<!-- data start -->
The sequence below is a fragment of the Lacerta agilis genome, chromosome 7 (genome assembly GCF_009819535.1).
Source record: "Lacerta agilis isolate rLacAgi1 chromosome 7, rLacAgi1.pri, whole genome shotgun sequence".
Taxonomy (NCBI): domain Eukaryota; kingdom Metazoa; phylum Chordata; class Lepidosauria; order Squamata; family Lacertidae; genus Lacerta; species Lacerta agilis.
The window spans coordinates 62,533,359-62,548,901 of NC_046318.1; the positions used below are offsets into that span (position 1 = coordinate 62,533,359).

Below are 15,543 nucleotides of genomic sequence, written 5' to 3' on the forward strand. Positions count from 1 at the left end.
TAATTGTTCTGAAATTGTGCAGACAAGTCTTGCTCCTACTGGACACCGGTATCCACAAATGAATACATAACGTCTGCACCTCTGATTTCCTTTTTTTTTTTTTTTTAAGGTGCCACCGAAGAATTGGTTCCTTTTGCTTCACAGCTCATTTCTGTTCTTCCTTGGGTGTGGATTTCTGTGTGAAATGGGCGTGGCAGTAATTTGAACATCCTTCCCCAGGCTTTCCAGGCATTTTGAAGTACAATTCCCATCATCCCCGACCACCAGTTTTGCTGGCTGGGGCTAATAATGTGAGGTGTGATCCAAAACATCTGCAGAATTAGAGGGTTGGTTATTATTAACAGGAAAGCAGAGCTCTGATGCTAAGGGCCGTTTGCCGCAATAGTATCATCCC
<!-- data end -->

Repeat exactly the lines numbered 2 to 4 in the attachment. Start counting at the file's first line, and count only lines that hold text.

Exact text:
Source record: "Lacerta agilis isolate rLacAgi1 chromosome 7, rLacAgi1.pri, whole genome shotgun sequence".
Taxonomy (NCBI): domain Eukaryota; kingdom Metazoa; phylum Chordata; class Lepidosauria; order Squamata; family Lacertidae; genus Lacerta; species Lacerta agilis.
The window spans coordinates 62,533,359-62,548,901 of NC_046318.1; the positions used below are offsets into that span (position 1 = coordinate 62,533,359).